Tech innovations herald a better educated future

Philip Salter
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AN EDUCATION technology (edtech) revolution is taking place that’s changing the way the next generation learns. Although some are fearful of the disruption – not least teachers – integrating technology into education has the potential to unleash young people’s talents more effectively than ever before.

This isn’t about training children to give PowerPoint presentations – it’s about using technology to adapt teaching to student’s natural aptitudes and pace of development. It’s a truism that children learn in different ways – nevertheless, current teaching often fails to account for this difference. Many teachers continue to cater only to the dominant learning style, and pace of development, of the majority of their pupils. Technology has the potential to offer a truly bespoke education.

Although the full potential of edtech is still very much in the imagination of enthusiasts, there have already been some notable incarnations. The Khan Academy in the US is a not-for-profit created in 2006 by MIT graduate and former hedge fund analyst Salman Khan. Khan’s videos – which he started to teach his young cousin mathematics on the other side of the US – have become a phenomenon. Accompanying web-based exercises generate problems dependent on the student’s previous answers. Khan is a visionary: “This could be the DNA for a physical school where students spend 20 per cent of their day watching videos and doing self-paced exercises and the rest of the day building robots or painting pictures or composing music or whatever.”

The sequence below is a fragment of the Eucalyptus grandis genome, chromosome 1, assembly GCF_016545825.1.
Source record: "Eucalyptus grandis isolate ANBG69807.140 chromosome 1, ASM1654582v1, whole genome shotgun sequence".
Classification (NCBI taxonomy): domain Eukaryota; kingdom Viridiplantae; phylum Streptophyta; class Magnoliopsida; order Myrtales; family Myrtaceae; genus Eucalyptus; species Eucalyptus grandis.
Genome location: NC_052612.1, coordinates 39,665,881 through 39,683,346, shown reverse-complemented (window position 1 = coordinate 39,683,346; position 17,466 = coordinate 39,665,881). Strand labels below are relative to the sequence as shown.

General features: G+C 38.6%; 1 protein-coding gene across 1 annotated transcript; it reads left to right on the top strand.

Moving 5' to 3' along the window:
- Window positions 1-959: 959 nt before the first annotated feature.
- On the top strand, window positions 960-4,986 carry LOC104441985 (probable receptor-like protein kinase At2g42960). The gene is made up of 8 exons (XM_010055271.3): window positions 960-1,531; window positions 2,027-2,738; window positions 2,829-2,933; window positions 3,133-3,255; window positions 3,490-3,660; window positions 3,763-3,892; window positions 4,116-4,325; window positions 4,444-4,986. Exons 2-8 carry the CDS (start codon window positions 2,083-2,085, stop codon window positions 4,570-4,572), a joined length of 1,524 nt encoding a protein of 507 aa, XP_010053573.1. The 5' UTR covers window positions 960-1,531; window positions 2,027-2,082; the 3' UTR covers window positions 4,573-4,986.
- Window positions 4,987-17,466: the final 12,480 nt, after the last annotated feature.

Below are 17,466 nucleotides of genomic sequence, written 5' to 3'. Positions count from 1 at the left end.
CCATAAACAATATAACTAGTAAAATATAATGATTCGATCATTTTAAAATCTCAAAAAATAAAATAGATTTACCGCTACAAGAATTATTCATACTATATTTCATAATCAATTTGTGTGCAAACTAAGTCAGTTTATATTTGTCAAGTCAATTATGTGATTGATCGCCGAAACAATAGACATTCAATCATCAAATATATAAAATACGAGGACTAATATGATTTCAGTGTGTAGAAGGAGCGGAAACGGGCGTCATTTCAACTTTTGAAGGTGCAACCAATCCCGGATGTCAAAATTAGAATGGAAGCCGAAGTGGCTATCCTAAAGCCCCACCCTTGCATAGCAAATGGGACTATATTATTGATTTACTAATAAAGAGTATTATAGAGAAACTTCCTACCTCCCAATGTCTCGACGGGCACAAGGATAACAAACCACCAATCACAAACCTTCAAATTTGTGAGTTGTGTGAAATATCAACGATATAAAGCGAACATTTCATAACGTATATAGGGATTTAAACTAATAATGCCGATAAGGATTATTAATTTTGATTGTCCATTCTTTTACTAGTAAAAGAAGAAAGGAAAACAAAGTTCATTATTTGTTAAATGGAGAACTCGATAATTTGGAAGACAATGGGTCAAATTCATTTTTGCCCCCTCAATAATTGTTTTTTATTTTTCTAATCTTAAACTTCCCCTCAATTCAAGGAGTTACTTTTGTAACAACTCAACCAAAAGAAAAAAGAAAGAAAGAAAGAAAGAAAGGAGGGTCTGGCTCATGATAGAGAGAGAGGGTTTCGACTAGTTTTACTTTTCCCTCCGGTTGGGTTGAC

Across the US, hundreds of innovative companies are exploring edtech’s potential. Archipelago Learning offers low-cost online learning, while OpenStudy and Einztein are innovative educational social networking tools. Muzzy Lane’s strategy games bridge the gap between gaming and the classroom.

Though slower in catching on, the UK has some great edtech companies too. Former Tesco chief executive Terry Leahy bought 47 per cent of stuckonhomework.com last year, which offers online maths tuition. Another example is BrightSpark, which built its reputation offering inexpensive one-to-one online maths tutoring – using the internet to put UK students in touch with highly qualified tutors in India. Next month it will upgrade its services, providing a global network of tutors and integrating data capture to track a student’s progress, identifying areas to target.

The power of ICT will reinvent the role of the teacher, a role which, as most people conceive of it, has evolved little since Victorian times. As the educationist James Tooley has foreseen, applications providing bespoke feedback on the progress of pupils’ learning will have a profound impact for the teacher as learning guide and pedagogical assistant. Wide adoption of such technology may incline teachers to think of themselves as inspirational figures instead.

To date, with the notable exception of the Swedish school chain Kunskapsskolan, few new school developers have engaged with the potential of edtech to enable this kind of specialisation, but the ideas and the entrepreneurs are out there. The classroom of the future will be a very different place.

Philip Salter is financial features writer for City A.M. and is writing a report to be published by the Centre for Market Reform of Education (CMRE).